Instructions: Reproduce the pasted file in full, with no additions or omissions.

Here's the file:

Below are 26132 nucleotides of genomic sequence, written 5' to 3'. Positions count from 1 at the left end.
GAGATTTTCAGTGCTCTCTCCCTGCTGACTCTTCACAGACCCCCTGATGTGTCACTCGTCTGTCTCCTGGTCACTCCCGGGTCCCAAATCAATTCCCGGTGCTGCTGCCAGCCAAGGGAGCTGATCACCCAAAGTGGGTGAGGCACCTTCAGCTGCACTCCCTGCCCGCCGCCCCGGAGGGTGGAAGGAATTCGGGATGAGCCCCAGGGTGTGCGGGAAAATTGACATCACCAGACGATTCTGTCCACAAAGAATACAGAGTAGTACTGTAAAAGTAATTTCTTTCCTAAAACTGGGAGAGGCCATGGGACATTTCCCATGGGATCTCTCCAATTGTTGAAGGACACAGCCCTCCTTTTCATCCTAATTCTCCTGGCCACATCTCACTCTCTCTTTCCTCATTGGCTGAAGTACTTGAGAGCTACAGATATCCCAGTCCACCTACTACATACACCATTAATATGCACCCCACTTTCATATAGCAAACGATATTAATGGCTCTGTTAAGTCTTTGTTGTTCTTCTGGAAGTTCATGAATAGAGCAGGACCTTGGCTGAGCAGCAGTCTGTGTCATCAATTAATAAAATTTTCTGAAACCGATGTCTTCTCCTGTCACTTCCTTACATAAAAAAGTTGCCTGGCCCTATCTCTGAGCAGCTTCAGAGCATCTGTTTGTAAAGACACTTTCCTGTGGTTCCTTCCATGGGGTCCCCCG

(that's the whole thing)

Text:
Below are 26132 nucleotides of genomic sequence, written 5' to 3'. Positions count from 1 at the left end.
GAGATTTTCAGTGCTCTCTCCCTGCTGACTCTTCACAGACCCCCTGATGTGTCACTCGTCTGTCTCCTGGTCACTCCCGGGTCCCAAATCAATTCCCGGTGCTGCTGCCAGCCAAGGGAGCTGATCACCCAAAGTGGGTGAGGCACCTTCAGCTGCACTCCCTGCCCGCCGCCCCGGAGGGTGGAAGGAATTCGGGATGAGCCCCAGGGTGTGCGGGAAAATTGACATCACCAGACGATTCTGTCCACAAAGAATACAGAGTAGTACTGTAAAAGTAATTTCTTTCCTAAAACTGGGAGAGGCCATGGGACATTTCCCATGGGATCTCTCCAATTGTTGAAGGACACAGCCCTCCTTTTCATCCTAATTCTCCTGGCCACATCTCACTCTCTCTTTCCTCATTGGCTGAAGTACTTGAGAGCTACAGATATCCCAGTCCACCTACTACATACACCATTAATATGCACCCCACTTTCATATAGCAAACGATATTAATGGCTCTGTTAAGTCTTTGTTGTTCTTCTGGAAGTTCATGAATAGAGCAGGACCTTGGCTGAGCAGCAGTCTGTGTCATCAATTAATAAAATTTTCTGAAACCGATGTCTTCTCCTGTCACTTCCTTACATAAAAAAGTTGCCTGGCCCTATCTCTGAGCAGCTTCAGAGCATCTGTTTGTAAAGACACTTTCCTGTGGTTCCTTCCATGGGGTCCCCCG